However, this can become difficult and costly, particularly if the spouses must communicate often because of their children. In those cases, spouses will need to figure out a way for positive, successful communication. During and after divorce, communication should be brief, clear, and civil. The goal should be to convey your message without inciting a fight.
Communicating as Co-parents
Some couples divorce and have nothing else they need to say to each other. Co-parents, however, will have a lifetime continuing to communicate, or at least until the children reach adulthood. For this reason, co-parents must work on their communication skills with each other. This might come naturally to couples who have gone through an amicable divorce. However, those parents whose divorce was contentious will need to learn how to communicate positively.
Because shared parenting is about serving the best interests of the child, communication between co-parents should also exclusively focus on this. Parents can outline the ways they will communicate and the topics they will communicate about in their parenting agreement. This can help co-parents avoid the triggers that often lead to conflicts.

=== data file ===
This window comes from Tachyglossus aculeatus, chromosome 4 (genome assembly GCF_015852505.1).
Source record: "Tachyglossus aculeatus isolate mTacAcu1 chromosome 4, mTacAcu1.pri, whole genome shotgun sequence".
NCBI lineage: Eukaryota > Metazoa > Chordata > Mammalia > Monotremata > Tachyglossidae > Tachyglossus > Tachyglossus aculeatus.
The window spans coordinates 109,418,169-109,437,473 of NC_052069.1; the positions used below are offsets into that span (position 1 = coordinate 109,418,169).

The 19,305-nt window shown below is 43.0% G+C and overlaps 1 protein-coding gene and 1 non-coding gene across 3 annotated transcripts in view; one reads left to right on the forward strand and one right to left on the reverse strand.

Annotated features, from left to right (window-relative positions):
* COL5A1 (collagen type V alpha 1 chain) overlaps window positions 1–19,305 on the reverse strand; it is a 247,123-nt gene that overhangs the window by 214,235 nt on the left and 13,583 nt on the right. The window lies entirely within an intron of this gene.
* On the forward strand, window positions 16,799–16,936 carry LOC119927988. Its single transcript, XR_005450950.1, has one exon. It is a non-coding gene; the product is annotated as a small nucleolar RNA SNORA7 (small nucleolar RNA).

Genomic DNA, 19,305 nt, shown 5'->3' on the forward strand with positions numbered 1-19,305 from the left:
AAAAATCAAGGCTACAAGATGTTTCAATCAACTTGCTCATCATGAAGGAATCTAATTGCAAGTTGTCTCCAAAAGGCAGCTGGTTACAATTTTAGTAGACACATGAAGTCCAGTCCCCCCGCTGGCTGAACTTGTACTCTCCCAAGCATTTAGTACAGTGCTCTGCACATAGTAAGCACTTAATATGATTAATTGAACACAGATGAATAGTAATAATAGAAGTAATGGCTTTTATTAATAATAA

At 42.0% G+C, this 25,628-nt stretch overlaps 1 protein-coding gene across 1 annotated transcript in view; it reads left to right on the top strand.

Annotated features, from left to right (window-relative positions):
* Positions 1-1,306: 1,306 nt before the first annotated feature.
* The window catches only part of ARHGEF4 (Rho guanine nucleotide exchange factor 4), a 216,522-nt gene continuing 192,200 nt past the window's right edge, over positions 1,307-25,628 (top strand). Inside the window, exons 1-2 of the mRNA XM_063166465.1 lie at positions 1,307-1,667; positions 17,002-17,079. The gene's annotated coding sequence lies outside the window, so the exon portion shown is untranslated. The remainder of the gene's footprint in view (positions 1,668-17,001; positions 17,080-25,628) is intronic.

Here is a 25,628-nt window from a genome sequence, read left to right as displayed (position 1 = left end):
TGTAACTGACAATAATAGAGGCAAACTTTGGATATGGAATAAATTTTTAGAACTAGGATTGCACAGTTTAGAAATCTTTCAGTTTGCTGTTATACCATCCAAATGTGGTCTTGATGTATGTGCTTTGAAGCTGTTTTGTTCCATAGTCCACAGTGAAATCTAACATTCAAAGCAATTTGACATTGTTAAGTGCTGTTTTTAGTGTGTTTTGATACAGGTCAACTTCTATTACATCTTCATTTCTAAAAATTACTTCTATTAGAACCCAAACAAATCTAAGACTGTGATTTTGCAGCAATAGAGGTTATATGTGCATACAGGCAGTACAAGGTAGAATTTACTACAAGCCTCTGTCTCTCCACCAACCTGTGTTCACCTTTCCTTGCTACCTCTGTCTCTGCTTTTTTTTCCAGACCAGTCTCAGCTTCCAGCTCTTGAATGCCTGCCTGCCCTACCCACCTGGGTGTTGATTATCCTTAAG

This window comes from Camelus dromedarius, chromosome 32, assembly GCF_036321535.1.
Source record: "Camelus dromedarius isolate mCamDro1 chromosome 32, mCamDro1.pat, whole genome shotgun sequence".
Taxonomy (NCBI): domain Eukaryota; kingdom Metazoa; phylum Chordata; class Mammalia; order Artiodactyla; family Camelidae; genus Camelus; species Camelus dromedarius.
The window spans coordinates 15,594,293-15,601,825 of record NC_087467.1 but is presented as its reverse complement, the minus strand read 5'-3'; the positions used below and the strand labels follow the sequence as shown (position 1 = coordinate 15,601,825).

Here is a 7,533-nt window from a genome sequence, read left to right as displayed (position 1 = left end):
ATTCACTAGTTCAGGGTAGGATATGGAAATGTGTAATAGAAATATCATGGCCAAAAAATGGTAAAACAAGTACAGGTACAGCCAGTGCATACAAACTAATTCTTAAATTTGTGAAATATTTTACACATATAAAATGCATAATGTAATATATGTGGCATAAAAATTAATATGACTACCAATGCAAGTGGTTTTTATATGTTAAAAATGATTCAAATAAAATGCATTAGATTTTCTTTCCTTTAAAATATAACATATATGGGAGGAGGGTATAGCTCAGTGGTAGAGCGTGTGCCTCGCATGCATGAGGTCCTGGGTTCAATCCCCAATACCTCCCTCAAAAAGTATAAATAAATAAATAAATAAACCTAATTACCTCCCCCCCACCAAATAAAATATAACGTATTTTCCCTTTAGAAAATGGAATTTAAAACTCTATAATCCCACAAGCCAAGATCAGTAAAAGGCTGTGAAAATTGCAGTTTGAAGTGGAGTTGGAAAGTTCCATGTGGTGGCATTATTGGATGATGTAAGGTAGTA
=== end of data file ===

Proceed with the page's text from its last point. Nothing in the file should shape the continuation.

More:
They should also never convey messages through their children as this can be harmful to the children’s emotional stability, particularly if it makes the children feel like they need to take sides. Some of the topics parents can choose to communicate about include:
- Health issues related to the children
- Behavioral issues
- Schedule changes in the children’s school or extracurricular activities
- Social activities the children want to attend
- Changes in the parents’ respective schedules
Setting Up Rules and Limits for Communication
Positive communication during and after a divorce is achievable, but to do so, both parties need to agree to follow certain rules. This will create clear boundaries that can help prevent conflicts from escalating and threatening the success of the communication. Communication during and after a divorce should not address the past issues that caused hurt and resentment.
Instead, it should focus on the present, which during the divorce can be about resolving the issues to reach a divorce agreement and after the divorce should focus on the issues concerning raising the children. Rules and limits for communication during and after divorce can include:
- The types of tools that will be used to communicate
- The frequency of the communication
- The expected time frame for responses
- How to communicate and proceed during emergency situations
- Commitment to have honest, straightforward communication